Gorsuch, R.L., & Ortengerg, J. (1983). Moral obligation and attitude: Their relation to behavioral intention. Journal of Personality and Social Psychology, 44, 1025-1028.
Hirunpattarasilp, T. (2011). Effects of corporate social responsibility on comsumers' purchasing decision in the Thai Commercial Banking Sector. A thesis for the degree of Master of Business Administation (Business Modeling and Analysis). Mahidol University.
Kaynak, E., & Kucukemiroglu, O. (1992). Bank and product selection: Hong Kong. International Journal of Bank Marketing, 10 (1), 3-16.
Kennington, C., Hill, J., & Rakowska, A. (1996). Consumer selection criteria for banks in Poland. International Jounal of Bank Marketing, 14 (4), 12-21.
Khan, Md. H-U-Z., Halabi, A.K., & Samy, M. (2009). Corporate social responsibility (CSR) reporting: A study of selected banking companies in Bangladesh. Social Responsibility Journal, 5 (3), 344-357.
Krung Thai Bank. (2009). Annual Report. Retrieved July 20, 2010, from http://www.ktb.co.th/upload/investor_relation/annual_report/2552/annual_report_2552_en.pdf
Kuasirikun, N., & Sherer, M. (2004). Corporate social accounting disclosure in Thailand. Accounting, Auditing and Accountability Journal, 17 (4), 629-660.
Lundmark, A. (2009). Coporate social responsibility in branding: A study of the body shop's visitors' attitudes and purchase decisions, Sweden: Umea School of Business and Economics.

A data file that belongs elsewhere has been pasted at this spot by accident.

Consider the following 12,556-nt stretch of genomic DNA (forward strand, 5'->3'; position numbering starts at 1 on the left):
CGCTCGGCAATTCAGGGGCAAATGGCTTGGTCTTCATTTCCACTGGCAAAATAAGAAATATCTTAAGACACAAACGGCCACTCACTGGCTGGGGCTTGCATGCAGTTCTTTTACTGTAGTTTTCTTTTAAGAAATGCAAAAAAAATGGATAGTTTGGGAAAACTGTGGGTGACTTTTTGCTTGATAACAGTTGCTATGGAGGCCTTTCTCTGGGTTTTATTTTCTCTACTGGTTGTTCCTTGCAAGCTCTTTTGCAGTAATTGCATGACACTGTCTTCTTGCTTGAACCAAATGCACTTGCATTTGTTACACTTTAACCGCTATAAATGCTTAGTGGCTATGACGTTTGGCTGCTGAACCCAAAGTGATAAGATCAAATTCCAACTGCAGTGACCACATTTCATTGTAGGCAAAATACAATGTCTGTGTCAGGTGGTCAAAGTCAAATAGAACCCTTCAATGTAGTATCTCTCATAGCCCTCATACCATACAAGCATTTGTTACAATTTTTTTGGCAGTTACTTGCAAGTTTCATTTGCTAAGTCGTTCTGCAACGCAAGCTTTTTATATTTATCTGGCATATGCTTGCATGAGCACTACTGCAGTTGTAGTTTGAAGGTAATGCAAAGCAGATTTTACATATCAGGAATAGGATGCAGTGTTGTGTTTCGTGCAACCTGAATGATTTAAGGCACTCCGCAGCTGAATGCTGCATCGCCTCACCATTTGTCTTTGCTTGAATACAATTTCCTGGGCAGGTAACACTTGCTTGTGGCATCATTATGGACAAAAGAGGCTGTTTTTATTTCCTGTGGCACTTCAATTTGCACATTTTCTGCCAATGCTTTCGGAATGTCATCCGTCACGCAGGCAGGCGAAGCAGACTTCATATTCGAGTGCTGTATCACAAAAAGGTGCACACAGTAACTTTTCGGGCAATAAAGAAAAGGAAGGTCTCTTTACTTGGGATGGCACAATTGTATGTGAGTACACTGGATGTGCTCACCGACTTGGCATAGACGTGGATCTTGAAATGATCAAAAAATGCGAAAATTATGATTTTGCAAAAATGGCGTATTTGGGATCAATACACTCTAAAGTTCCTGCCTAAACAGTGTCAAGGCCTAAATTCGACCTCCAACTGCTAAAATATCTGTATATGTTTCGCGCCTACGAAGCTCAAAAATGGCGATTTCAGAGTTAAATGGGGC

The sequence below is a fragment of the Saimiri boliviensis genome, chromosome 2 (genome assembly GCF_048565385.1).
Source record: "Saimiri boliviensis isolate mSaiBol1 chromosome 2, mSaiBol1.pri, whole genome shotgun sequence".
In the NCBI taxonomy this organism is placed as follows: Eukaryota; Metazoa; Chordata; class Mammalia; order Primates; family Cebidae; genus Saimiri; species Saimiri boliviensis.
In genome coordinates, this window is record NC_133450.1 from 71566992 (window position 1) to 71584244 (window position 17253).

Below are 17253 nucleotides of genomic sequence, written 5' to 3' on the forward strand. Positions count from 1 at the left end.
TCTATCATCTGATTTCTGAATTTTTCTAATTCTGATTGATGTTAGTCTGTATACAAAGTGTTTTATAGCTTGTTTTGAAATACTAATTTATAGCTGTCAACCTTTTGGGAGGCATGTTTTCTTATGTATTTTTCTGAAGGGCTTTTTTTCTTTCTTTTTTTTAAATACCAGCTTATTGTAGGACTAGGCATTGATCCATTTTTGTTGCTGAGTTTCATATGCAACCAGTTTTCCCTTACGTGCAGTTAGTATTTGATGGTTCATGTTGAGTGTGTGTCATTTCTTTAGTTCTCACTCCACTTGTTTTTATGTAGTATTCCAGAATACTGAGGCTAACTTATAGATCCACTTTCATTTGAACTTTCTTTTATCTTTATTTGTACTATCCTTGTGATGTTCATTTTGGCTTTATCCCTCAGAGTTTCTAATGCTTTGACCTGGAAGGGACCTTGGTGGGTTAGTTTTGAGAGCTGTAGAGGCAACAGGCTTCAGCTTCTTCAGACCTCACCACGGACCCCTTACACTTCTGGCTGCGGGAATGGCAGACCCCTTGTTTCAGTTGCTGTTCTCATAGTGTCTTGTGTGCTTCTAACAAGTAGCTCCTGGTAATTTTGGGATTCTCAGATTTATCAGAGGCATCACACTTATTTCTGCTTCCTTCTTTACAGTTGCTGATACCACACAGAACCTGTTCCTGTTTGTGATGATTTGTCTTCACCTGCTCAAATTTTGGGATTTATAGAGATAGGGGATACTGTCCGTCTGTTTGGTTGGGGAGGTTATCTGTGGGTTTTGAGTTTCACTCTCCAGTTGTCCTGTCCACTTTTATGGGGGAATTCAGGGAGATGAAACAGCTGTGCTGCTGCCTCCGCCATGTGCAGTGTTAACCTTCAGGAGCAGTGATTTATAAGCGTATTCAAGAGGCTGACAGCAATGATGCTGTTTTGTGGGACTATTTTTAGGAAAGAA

McDonald, L.M., & Rundle-Theile, S. (2008). Coporate social responsibility and bank consumer satisfaction. International Journal of Bank Marketing, 26 (3), 170-182.
Mohr, L., Harris, K., & Webb, D. (2001). Do consumers expect companies to be socially responsible? The impact of corporate social responsiblity on buying behavior. The Journal of Consumer Affairs, 35 (1), 45-72.
Perez, R.C. (2009). Effects of perceived identity based on corporate social responsibility: The role of consumer identification with the company. Corporate Reputation Review, 12 (Summer), 177-191.
Poolthong, Y., & Mandhachitara, R. (2009). Customer expectations of CSR, perceived service quality and brand effect in Thai retail banking. International Journal of Bank Marketing, 27 (6), 408-427.
Prayukvong, P., & Olsen, M. (2009). Research on CSR development in Thailand by the NETWORK of NGO and business partnerships for sustainable development (Thailand). Bangkok: UNDP.
Santiwong, T. (2008, December 16). No CSR in the heart of Thai banks. BangkokBiz News.
The Earth Summit. (1992). United Nations Conference on Environment and Development (UNCED), Rio de Janeiro, 3 – 14 June 1992.
UNEP (United Nations Environment Programme). (1995). Environmental Policies and practices of the Fiancial Services Sector. Geneva: UNEP.
Xiao, J,J. (Ed.) (2008). Handbook of consumer finance research. New York: Springer.
Yeomans, M. (2005). Banks go green: The world’s largest finance firms are taking into account the enviromental impact of their lending. Time, May 30, A13.
How to Cite
This work is licensed under a Creative Commons Attribution-NonCommercial-NoDerivatives 4.0 International License.